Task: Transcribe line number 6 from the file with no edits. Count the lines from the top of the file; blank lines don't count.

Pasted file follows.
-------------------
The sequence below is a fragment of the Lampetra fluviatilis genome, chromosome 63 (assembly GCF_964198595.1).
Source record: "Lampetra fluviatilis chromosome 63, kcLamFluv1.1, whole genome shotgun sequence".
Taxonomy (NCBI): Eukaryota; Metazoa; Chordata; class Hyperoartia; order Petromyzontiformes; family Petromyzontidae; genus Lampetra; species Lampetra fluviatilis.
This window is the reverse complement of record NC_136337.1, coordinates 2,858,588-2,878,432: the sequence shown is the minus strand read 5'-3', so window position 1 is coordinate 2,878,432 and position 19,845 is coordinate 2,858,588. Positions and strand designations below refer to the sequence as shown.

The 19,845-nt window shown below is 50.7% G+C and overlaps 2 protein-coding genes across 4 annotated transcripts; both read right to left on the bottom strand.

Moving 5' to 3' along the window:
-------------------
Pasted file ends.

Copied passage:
Moving 5' to 3' along the window: